Photo by Matias Garabedian
I lived in Old Montreal, for over 10 years, until I was given the boot when my building was bought out.
After a year in court I took a settlement and moved temporarily to my poker-friend’s apartment in Verdun. Originally the plan was to head towards Concordia ghetto, somewhere between Guy and Atwater. It would have been close to my office but also inside the P.A./Adonis food zone.
But I just couldn’t get myself to leave.
Verdun just felt right and in no time it got under my skin. My room was facing a gorgeous church. East-European barbers at Beardlington would offer me whiskey and play jazz and the ladies from the Serge Daoust dry cleaner on De L’Eglise dance in the morning. Well and Bistro Piquillo served a colourful out-of-a-foodie’s-dream brunch and Station W was a perfect place to work or study. And then, of course, there was Sweet Lee’s, a colourful rustic bakery, with massive variety of freshly made soft and crispy croissants and the famous, sweet and sour, “Cranberry White Chocolate” cookie.
I used to think of Verdun as a suburb. It wasn’t.
Originally a working-class neighbourhood, largely Québécois and part multicultural, Verdun was becoming an urban melting pot of alternative lifestyles. A greener and quieter Montreal with larger apartments, fresh air, artisanal shops and 12 min from downtown by metro.
I ended up signing an apartment on Galt and moved in on Oct 1st.
Turns out that only few years ago the situation was very different. Verdun was a ghost town on nights and weekends. Taverns, night clubs and cabarets had been banned since 1965, and alcohol sales were restricted to restaurants with liquor licences.
Thankfully, prohibition ended in 2013; Benelux opened a micro-brewery and Verdun started to look like the new Plateau.
A reinvigorated Wellington commercial corridor quickly became a popular area for the creative community, young professionals, the LGBT movement and Concordia University students.
In the same time, filmmaker Claude Demers, rented an apartment in Verdun for three months to regain a feel for his childhood neighbourhood as he directed “Where I’m From” (D’où je viens). The movie that explores his young years in the working class of Verdun premiered at International Film Festival Rotterdam.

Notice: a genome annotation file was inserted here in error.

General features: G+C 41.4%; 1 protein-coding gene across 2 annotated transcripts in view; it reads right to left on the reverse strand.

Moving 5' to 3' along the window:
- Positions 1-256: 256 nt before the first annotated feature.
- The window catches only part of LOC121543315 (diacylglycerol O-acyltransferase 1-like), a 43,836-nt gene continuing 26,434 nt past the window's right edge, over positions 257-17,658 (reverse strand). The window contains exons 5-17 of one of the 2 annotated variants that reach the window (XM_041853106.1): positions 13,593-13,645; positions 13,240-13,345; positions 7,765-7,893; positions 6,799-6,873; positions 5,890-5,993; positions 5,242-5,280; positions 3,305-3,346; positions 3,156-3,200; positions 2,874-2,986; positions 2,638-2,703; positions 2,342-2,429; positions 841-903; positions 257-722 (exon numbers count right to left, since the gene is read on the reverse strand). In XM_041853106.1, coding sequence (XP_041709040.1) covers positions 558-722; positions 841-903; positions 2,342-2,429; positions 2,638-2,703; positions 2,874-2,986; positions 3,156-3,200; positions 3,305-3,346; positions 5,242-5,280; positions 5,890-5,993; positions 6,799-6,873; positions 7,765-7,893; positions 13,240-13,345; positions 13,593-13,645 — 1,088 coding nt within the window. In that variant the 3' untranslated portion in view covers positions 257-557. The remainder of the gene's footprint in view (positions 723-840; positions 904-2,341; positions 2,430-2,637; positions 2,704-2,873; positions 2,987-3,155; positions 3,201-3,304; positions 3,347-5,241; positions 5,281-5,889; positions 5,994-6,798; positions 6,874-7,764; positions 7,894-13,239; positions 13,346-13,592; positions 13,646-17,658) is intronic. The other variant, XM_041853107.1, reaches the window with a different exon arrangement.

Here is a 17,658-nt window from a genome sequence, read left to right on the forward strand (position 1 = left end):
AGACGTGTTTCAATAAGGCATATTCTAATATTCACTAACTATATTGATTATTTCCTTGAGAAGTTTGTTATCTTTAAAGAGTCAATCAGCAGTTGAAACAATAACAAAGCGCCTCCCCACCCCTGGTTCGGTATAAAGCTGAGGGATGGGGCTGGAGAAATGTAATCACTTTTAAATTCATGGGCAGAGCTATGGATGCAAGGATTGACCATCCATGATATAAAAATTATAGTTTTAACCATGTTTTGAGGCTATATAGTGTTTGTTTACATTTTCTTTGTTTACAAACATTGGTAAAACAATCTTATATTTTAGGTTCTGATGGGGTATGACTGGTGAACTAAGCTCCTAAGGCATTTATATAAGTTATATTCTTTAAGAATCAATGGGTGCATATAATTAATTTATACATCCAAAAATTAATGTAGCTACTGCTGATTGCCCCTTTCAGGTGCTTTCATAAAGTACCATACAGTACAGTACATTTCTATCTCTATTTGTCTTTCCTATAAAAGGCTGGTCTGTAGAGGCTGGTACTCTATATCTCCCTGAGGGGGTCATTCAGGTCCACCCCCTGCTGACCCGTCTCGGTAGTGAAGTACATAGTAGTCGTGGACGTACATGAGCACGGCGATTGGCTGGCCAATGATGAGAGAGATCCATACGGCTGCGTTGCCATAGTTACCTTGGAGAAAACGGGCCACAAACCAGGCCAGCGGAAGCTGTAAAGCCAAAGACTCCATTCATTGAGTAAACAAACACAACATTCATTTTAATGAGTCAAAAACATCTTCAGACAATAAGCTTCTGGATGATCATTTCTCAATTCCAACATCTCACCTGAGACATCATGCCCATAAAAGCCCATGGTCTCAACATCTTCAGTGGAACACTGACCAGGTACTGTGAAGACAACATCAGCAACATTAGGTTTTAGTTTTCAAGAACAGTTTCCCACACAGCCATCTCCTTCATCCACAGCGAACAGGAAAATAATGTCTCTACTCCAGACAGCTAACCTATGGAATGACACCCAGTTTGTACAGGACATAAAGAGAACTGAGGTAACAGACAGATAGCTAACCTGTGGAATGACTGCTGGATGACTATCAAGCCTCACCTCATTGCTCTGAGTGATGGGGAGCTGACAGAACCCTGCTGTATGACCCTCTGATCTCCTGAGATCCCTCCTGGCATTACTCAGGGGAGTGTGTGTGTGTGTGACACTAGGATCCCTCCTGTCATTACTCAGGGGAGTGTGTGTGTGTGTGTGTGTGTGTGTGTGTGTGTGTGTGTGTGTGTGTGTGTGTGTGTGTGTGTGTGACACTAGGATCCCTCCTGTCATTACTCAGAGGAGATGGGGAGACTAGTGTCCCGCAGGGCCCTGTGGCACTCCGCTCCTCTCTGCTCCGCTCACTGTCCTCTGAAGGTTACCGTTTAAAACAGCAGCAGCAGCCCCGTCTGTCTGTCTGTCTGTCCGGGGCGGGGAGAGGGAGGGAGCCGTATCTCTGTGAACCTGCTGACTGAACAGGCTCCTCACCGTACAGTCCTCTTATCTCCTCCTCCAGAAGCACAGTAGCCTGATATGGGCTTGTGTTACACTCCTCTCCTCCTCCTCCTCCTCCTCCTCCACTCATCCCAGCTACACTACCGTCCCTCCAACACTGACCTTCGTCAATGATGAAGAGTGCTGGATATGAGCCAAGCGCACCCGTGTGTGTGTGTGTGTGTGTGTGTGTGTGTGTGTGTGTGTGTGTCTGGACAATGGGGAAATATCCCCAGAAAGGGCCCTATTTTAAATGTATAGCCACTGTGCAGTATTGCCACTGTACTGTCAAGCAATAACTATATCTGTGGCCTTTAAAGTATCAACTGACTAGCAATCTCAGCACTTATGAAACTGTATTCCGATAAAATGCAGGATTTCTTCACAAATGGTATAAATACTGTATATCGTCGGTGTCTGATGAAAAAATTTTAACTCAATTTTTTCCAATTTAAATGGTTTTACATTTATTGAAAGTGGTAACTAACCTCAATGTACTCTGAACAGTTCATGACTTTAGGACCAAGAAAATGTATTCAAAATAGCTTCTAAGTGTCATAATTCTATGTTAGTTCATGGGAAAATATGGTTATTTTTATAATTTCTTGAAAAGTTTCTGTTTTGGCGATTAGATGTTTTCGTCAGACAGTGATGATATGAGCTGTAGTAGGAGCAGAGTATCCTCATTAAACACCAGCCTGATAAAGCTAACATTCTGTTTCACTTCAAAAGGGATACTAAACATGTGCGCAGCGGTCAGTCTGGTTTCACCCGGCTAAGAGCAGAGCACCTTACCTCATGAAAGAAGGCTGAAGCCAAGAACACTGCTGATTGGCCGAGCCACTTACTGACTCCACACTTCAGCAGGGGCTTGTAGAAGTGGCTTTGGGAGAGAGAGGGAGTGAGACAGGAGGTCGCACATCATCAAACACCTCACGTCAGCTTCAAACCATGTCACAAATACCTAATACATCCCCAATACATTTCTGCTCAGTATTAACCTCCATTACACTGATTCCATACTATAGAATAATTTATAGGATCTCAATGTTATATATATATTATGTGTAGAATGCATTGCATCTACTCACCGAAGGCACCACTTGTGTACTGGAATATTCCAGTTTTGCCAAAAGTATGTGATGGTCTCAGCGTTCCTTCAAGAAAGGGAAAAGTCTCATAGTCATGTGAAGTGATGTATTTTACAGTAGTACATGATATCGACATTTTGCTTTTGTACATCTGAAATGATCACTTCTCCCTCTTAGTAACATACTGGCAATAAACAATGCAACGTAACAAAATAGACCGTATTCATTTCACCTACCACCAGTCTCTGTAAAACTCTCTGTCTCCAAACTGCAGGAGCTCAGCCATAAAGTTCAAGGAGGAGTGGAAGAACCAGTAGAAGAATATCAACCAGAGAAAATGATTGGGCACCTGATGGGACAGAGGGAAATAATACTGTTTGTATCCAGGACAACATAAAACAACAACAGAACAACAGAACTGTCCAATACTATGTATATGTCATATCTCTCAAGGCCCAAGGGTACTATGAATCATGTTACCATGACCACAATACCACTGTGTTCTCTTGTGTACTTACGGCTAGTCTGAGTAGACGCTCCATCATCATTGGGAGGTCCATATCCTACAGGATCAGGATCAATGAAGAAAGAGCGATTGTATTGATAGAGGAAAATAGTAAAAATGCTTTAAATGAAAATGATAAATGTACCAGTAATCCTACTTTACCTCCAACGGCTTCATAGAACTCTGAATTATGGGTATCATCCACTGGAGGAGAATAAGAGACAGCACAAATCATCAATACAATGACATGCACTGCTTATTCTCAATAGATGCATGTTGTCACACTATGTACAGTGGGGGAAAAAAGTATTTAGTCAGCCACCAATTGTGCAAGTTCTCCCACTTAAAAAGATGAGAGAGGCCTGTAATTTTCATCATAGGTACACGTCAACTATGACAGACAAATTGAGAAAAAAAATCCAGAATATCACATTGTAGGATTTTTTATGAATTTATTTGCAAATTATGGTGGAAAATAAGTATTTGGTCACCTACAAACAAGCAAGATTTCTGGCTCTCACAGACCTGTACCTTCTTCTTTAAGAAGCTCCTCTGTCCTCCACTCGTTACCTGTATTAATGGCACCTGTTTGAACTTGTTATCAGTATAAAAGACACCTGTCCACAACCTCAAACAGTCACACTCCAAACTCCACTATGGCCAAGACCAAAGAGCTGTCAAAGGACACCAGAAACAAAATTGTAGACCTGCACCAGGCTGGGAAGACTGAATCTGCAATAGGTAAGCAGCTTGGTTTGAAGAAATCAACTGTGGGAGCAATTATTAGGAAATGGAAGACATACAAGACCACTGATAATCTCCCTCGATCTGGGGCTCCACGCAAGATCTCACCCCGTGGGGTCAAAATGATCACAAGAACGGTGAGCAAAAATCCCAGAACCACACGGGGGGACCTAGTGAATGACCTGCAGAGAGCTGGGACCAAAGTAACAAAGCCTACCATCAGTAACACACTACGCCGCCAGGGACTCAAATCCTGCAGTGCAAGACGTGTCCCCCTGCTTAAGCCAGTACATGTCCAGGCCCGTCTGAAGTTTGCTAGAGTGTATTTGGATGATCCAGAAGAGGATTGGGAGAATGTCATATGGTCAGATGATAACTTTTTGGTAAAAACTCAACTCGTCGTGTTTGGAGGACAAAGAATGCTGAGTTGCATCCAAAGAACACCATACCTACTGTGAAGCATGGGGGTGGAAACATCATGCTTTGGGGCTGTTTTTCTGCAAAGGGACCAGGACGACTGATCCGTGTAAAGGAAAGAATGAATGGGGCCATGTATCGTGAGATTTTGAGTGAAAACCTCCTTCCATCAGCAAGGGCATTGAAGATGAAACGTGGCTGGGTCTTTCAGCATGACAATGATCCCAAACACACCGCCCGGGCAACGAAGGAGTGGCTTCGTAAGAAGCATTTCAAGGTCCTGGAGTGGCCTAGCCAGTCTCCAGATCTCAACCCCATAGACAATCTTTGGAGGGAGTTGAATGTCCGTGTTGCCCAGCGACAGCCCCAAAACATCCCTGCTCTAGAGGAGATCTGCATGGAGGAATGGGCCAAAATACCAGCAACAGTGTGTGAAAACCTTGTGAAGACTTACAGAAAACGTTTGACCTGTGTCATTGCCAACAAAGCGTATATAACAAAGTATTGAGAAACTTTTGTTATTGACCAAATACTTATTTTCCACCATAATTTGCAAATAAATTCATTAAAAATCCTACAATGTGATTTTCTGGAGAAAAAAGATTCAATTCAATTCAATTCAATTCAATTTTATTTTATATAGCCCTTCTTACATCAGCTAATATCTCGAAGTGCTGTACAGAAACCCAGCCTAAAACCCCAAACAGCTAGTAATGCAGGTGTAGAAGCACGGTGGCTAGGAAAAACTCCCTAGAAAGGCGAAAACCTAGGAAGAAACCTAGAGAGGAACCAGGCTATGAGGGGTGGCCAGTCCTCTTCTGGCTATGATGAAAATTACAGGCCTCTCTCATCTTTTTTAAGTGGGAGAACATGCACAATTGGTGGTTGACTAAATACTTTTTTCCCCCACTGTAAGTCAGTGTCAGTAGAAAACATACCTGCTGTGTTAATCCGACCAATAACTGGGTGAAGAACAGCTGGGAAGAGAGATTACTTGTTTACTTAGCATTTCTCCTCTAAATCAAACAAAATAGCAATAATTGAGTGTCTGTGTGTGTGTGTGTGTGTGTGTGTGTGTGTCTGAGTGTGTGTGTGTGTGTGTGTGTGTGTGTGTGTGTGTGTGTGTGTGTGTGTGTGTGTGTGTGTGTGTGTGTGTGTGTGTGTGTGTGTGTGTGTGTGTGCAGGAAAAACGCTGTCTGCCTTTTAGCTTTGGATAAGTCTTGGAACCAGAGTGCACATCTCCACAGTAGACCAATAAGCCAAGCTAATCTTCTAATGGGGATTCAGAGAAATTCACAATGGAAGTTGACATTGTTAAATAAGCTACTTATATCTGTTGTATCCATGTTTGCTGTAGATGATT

It captures colorful local characters, including a priest and a couple of fishermen who hunt geese on the banks of the St. Lawrence. It explores Verdun’s story of resistance, emancipation and the fight against poverty as well as the role that the Saint Lawrence River is playing in his imaginative life of its residents.
Today, with its parks, new stores and restaurants it’s one of the best places in Quebec, if not the Canada, to start a post university life.
After testing water conditions all throughout 2018 the city of Montreal just authorised a sandy beach with public swimming in the St. Lawrence River, behind Auditorium de Verdun. It should be open to public in summer 2019 and it will definitely bring even more life to the area.
Verdun features an array of bustling restaurants and cultural venues, while keeping its small community feel. The fear that the neighbourhood is going to succumb to rampant growth and gentrification is presently unfounded. For now, and likely some time to come, it’s an absolutely awesome and exciting place to live.
Depending on the occasion, Verdun’s Main street can serve as an urban sugar shack or lumberjack party. It also hosts a free outdoor festival that showcases traditional Quebecois culture and gastronomy, as well as live music and workshops.
Kids take part in wood-sculpting activities and artisanal paper-making activities, or gather around the tales and legends narrated by storyteller Louis Mercier.